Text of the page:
Natsume’s Book of Friends
By Yuki Midorikawa
Published by Viz Media
Teenaged orphan Takashi Natsume has spent most of his life passed around from relative to relative, each anxious to be rid of him thanks to his habit of talking about things they can’t see. As it happens, Takashi is able to see spirits (yokai), an ability he inherited from his grandmother, Reiko. He also inherited the innocuously named “Book of Friends,” a book Reiko used to write down the names of yokai, effectively enslaving them to her every command. Now living with distant relatives near the home where his grandmother grew up, Takashi begins to encounter the many yokai she bullied over the years. Desperate to claim the book for themselves, the yokai first appear simply as enemies, but as Takashi discovers what it is they’re really after (thanks to an uneasy alliance with a cat-shaped demon he accidentally frees from its protective ward) he becomes determined to give them back their names. Word spreads, and soon the yokai are seeking him out, most with the purpose of gaining their freedom, though not all are so benign.
This story is a pleasant surprise on all counts–art, characterization, storytelling–providing something much more charming than I would have gathered simply from its PR material. It possesses a sort of xxxHolic meets Mushishi vibe I’d hoped for (but never found) in Tokyopop’s Tactics, which is not to suggest that it lacks its own unique charms. This volume is charming from start to finish, thanks to Takashi (whose good heart shines even as he faces rejection from family and peers) and the spirits he meets along the way, ranging from downright adorable to genuinely frightening.
The chapters are fairly episodic, each introducing a new spirit who has come to retrieve his or her name from Reiko’s book. Some especially poignant stories include that of a yokai who spent his life in a shrine, worshiped by locals as a god, now reduced to the size of a tiny doll as his worshipers have dwindled to one. His devotion to the last old woman to continue to offer respects is unexpectedly touching. Another especially moving story is that of a spirit (once a swallow) who attaches herself to Takashi in hopes of catching a glimpse of a human who once comforted her years ago. It is Takashi’s own loneliness that allows him to understand the feelings of these yokai and it is through his experiences with them that he learns the value of connecting with others. “Man and beast…even yokai… they search for that connection,” he says to himself at the end of the volume. “I love their fervent striving.” An emerging subplot involving another student at Takashi’s school promises more through-story as the series continues, which is something I’ll definitely look forward to.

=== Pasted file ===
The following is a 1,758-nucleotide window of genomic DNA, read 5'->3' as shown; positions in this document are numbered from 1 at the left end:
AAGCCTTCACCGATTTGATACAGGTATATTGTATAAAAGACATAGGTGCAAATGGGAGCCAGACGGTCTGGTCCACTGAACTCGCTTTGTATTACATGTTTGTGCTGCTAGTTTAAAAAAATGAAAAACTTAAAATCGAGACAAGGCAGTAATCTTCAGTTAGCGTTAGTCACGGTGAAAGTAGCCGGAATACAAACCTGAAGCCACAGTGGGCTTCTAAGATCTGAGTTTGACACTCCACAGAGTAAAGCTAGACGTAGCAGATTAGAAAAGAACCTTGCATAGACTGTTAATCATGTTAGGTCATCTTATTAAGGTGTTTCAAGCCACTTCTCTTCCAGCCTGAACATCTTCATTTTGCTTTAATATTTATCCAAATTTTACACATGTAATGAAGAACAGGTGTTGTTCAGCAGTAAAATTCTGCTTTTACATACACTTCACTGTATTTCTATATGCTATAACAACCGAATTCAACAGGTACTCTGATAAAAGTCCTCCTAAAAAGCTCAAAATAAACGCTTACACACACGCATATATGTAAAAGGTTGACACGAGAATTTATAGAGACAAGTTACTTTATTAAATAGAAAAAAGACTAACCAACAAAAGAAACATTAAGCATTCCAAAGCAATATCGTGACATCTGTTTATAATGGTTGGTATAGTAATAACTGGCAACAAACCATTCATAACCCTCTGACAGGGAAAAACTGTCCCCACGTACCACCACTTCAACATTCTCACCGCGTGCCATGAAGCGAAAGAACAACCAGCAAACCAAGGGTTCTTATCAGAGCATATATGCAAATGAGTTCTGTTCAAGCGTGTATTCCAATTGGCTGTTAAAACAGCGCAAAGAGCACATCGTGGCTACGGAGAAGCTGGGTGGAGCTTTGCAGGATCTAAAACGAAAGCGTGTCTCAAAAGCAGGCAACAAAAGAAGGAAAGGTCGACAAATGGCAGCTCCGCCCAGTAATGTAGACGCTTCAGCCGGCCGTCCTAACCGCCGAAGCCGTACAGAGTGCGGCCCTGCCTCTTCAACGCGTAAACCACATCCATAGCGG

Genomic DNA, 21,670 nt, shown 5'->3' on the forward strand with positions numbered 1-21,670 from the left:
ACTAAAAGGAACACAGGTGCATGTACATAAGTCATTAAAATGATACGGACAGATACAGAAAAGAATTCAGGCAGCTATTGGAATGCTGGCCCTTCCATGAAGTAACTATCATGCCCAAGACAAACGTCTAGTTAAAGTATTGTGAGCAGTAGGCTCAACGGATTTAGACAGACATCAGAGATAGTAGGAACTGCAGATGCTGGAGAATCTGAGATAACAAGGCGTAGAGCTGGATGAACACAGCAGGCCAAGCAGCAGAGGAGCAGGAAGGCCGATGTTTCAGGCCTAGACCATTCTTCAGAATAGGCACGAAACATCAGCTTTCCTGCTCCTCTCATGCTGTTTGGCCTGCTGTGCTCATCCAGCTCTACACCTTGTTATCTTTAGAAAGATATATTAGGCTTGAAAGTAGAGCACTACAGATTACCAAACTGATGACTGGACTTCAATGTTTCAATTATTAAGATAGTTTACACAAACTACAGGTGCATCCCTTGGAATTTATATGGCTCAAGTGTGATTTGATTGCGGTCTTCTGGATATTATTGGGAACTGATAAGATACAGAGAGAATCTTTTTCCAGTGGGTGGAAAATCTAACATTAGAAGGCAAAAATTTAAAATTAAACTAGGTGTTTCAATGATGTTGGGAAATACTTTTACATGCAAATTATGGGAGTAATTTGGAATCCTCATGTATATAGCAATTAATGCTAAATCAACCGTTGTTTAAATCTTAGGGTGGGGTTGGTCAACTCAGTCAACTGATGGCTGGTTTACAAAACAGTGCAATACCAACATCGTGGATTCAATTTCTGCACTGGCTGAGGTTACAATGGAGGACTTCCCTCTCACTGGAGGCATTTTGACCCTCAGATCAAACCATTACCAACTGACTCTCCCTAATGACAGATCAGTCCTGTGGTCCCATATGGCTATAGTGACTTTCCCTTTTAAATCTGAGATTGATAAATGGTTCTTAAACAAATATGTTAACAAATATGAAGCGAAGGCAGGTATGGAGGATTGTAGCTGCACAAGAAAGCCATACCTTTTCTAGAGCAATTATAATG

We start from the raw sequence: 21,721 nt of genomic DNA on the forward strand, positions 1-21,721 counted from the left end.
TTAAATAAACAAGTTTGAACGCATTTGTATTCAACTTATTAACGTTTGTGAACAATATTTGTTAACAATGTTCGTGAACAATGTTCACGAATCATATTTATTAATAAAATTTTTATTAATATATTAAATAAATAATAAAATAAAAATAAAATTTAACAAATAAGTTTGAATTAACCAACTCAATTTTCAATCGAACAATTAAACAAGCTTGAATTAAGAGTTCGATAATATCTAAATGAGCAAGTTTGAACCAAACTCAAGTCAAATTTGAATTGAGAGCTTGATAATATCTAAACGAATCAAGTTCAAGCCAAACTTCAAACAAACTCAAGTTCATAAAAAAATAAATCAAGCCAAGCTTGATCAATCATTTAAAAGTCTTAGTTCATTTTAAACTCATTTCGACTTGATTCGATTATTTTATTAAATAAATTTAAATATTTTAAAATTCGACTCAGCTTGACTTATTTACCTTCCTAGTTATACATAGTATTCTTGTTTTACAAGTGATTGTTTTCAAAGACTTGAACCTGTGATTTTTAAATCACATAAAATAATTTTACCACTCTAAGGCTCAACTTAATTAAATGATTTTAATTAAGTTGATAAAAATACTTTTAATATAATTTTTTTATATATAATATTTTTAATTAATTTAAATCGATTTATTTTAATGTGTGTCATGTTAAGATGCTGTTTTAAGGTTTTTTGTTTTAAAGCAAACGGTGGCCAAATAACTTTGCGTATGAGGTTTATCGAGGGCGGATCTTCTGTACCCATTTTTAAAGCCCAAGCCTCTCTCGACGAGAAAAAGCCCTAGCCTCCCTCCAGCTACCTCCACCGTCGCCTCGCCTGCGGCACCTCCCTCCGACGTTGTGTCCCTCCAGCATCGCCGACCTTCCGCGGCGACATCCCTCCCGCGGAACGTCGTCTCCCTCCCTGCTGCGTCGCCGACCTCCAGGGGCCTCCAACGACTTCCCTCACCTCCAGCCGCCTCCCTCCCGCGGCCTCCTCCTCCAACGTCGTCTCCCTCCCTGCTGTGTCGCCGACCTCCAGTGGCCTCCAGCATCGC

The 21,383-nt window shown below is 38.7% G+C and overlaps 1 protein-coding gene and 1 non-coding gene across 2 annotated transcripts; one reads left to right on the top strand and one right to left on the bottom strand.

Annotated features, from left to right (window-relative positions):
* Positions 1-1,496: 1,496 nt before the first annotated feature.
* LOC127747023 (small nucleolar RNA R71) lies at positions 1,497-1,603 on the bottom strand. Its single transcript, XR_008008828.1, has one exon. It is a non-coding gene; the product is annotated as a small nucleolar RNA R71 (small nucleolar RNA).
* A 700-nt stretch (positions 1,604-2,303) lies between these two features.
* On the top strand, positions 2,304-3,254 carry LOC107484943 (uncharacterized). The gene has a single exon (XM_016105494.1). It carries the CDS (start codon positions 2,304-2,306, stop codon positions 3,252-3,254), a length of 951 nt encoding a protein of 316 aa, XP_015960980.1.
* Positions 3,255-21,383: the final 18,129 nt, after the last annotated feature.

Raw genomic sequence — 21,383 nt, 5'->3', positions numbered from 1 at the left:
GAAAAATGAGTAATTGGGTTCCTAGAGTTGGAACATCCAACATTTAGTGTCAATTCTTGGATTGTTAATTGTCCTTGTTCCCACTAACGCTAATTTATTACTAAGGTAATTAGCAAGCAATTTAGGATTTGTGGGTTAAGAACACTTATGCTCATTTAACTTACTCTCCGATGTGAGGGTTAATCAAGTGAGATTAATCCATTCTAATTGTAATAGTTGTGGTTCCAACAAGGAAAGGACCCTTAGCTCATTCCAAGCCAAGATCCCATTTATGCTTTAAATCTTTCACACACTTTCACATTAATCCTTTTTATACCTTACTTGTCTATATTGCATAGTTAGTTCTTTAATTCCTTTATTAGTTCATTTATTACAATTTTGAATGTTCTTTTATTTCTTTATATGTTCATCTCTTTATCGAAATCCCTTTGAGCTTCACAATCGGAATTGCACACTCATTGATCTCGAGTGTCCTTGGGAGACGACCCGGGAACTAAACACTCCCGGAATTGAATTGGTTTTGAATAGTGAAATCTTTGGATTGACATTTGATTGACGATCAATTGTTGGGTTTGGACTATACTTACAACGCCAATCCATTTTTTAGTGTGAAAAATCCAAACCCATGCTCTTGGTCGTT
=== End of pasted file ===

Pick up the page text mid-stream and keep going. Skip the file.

This series is touching and even solemn in its treatment of both humans and yokai, but not without humor. Takashi’s supernatural companion, for instance (whom he refers to as “Nyanko-sensei”) is not a warm, fuzzy yokai by any means and only stays with Takashi because he’s been promised the “Book of Friends” should Takashi die before returning all the names. Yet he spent so many years trapped in the form of a Lucky Cat that he has taken on the form himself, much to his dismay. Several of the story’s characters, in fact (such as a couple of trickster yokai who at one point insist on becoming Takashi’s entourage) exist mainly to provide comic relief, but what makes the humor really work in this series is that it is never there purely for its own sake.
Yuki Midorikawa’s artwork is understated and perhaps nothing special, but she manages some beautiful imagery at just the right moments. There is a genuine feel to the story’s yokai, bringing a traditional sensibility into this modern story, much as the modern dress of Mushishi‘s Ginko does the reverse for its nineteenth-century setting. I particularly enjoy Midorikawa’s imaginative and intuitive panel layouts which are especially effective in terms of pacing.
Though many elements of its story are well-trodden territory in girls’ supernatural manga, Natsume’s Book of Friends brings a quiet thoughtfulness to the genre more characteristic of adult series like Mushishi or delicate shojo romances such as We Were There. An unexpected treasure among recent Shojo Beat titles, Natsume’s Book of Friends is definitely a series to keep an eye on.
Review copy provided by the publisher.